Awesome Games Done Quick Closes with Record-Breaking $3.4 Million in Donations

The speedrunning charity event broke records despite having to shift to a digital format once again.

Year after year, Games Done Quick puts on bi-annual charity events that both astound viewers and bring in tons of money for charities like Prevent Cancer Foundation and Doctors Without Borders. The two events — Awesome Games Done Quick and Summer Games Done Quick — are speedrun exhibitions that feature players from around the community playing video games fast or in ways that are inexplicable. For the 168 straight hours they do this, the organization solicits donations from viewers for charity, often through incentives like prizes, bonus runs, content changes to the runs, or just general goodwill. In the decade or so since its inception, each GDQ event has fairly consistently earned more than its predecessor, leading this January’s event to break records with a $3.4 million dollar conclusion.

This year’s event was meant to be the first physical GDQ since Summer Games Done Quick 2020, which was postponed and then effectively digitized as the pandemic rolled on without an end in sight. When I spoke to GDQ direct Kasumi Yogi (known professionally as Sumichu), she and the larger organization were optimistic about meeting up in-person with an audience and a crowd and the same feel as in-person experience for AGDQ 2022.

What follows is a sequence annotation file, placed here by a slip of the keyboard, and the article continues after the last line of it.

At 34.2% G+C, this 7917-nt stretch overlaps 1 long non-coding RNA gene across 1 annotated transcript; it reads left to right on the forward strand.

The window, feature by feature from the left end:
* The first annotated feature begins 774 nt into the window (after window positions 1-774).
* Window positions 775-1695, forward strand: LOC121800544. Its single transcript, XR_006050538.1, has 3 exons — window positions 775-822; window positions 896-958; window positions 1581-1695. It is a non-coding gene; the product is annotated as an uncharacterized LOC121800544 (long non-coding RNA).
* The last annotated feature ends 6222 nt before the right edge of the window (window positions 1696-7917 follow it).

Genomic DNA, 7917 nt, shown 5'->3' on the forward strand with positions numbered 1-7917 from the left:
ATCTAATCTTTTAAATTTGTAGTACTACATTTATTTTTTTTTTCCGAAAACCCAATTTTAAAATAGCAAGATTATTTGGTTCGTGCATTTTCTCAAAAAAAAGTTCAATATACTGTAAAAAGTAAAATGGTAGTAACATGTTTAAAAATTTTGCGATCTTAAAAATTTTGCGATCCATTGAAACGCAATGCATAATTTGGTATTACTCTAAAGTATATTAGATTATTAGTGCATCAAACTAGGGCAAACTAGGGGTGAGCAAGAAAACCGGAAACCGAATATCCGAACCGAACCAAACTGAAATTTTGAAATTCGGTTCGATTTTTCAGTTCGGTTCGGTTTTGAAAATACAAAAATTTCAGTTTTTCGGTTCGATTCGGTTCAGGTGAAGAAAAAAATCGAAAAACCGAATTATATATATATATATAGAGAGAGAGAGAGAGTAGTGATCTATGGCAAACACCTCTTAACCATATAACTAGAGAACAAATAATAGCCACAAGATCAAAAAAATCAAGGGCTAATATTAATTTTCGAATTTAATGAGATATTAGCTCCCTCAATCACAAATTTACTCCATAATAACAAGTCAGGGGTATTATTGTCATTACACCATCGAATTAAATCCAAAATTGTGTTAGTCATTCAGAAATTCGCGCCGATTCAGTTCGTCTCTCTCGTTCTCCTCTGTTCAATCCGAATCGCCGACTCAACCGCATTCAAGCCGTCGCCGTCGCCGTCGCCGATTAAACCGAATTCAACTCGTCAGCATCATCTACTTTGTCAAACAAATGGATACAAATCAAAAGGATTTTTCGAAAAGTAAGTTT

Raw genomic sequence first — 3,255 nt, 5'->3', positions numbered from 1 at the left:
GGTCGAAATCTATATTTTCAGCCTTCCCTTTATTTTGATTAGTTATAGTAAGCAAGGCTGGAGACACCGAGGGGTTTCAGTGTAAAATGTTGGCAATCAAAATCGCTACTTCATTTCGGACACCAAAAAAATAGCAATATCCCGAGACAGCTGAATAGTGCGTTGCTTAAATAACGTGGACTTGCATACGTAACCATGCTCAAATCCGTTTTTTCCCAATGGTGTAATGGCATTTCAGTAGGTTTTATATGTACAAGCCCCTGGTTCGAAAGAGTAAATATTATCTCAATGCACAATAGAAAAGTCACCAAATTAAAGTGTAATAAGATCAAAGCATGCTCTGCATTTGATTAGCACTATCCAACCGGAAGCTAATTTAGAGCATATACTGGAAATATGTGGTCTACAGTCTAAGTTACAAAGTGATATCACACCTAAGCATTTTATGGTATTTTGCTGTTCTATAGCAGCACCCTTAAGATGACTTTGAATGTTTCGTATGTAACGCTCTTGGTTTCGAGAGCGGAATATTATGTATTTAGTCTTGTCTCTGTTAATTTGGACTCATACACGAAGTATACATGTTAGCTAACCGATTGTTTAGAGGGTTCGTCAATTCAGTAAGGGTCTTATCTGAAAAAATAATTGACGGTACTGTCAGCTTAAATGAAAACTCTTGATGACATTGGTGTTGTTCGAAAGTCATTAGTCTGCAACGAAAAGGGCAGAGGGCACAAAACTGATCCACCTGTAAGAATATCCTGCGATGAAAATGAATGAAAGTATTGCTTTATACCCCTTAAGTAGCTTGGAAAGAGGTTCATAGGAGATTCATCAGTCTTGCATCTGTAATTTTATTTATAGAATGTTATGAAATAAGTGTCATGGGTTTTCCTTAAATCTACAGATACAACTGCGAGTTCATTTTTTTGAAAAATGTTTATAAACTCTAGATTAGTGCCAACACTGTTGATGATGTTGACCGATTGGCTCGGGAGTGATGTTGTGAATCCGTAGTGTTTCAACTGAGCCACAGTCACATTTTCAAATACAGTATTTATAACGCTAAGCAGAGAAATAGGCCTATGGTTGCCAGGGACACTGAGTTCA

“We really, really want to have an onsite event. We miss our friends,” Sumichu said, cautioning even then that there was always the possibility that AGDQ would have to go online again. “Everyone’s safety will always come first,” she added, putting that clause into practice when the event switched back to online due to a predictable winter surge becoming apparently during the late summer.

Decentralizing the stream has had some added silver linings despite losing that roaring-crowd quality, however. International runners can run their preferred games from the comfort of their own homes without needing to pay for a plane ticket and a hotel to raise money for charity. It also meant that the later blocks during a run could be occupied by people in time zones that fit the late night slots perfectly.

Nicholas Gussie, also known as Sent or Prizeman, had also found an interesting result from going online: becoming a meme. Years prior, Sent would poke his head in during prize segments to repeat the word “Prizes,” but GDQ moving remote forced him to record these segments from his home. This meant that people were getting a look at his living room, complete with his mother’s voice from the background costarring in some segments, and became hyper-focused on a lamp that sat next to him.

“We’ve had this lamp for 20 years in our living room,” Sent explained, “and all of a sudden 100,000 people were just spamming pictures of it in chat. It was weird, but it was also really cool.”

There hasn’t been word yet about what form Summer Games Done Quick 2022 is going to take and it’s unlikely anyone involved really knows quite yet. There is, however, a very clear desire from within the organization to hopefully come back with a physical event and an equally clear realization that there’s major factors out of their hands determining if that is ever possible. For now, the digital events don’t seem to be harming the bottom line of raising money for charity, as Prevent Cancer Foundation has a major multi-million dollar donor that keeps upping the ante every single year.